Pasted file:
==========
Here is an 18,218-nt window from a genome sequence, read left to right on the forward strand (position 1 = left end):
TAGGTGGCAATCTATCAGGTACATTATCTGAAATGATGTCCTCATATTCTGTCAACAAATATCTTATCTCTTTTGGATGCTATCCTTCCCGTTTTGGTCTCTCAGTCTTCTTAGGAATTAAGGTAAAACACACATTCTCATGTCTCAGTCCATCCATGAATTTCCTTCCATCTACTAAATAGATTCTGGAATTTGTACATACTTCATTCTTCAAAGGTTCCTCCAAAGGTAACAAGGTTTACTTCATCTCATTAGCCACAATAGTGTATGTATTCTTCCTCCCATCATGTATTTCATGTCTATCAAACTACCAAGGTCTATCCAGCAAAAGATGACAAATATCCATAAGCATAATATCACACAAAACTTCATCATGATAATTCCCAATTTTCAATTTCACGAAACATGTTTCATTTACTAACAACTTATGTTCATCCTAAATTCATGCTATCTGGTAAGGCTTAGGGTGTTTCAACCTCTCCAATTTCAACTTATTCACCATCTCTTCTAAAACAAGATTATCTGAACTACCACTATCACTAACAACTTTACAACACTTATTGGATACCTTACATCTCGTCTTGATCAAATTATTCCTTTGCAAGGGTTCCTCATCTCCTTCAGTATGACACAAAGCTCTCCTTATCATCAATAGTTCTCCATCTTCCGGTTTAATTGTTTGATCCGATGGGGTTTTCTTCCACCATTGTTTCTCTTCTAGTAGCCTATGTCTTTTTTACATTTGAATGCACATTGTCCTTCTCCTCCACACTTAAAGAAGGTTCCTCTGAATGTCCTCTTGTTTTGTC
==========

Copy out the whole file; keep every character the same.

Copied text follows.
Here is an 18,218-nt window from a genome sequence, read left to right on the forward strand (position 1 = left end):
TAGGTGGCAATCTATCAGGTACATTATCTGAAATGATGTCCTCATATTCTGTCAACAAATATCTTATCTCTTTTGGATGCTATCCTTCCCGTTTTGGTCTCTCAGTCTTCTTAGGAATTAAGGTAAAACACACATTCTCATGTCTCAGTCCATCCATGAATTTCCTTCCATCTACTAAATAGATTCTGGAATTTGTACATACTTCATTCTTCAAAGGTTCCTCCAAAGGTAACAAGGTTTACTTCATCTCATTAGCCACAATAGTGTATGTATTCTTCCTCCCATCATGTATTTCATGTCTATCAAACTACCAAGGTCTATCCAGCAAAAGATGACAAATATCCATAAGCATAATATCACACAAAACTTCATCATGATAATTCCCAATTTTCAATTTCACGAAACATGTTTCATTTACTAACAACTTATGTTCATCCTAAATTCATGCTATCTGGTAAGGCTTAGGGTGTTTCAACCTCTCCAATTTCAACTTATTCACCATCTCTTCTAAAACAAGATTATCTGAACTACCACTATCACTAACAACTTTACAACACTTATTGGATACCTTACATCTCGTCTTGATCAAATTATTCCTTTGCAAGGGTTCCTCATCTCCTTCAGTATGACACAAAGCTCTCCTTATCATCAATAGTTCTCCATCTTCCGGTTTAATTGTTTGATCCGATGGGGTTTTCTTCCACCATTGTTTCTCTTCTAGTAGCCTATGTCTTTTTTACATTTGAATGCACATTGTCCTTCTCCTCCACACTTAAAGAAGGTTCCTCTGAATGTCCTCTTGTTTTGTC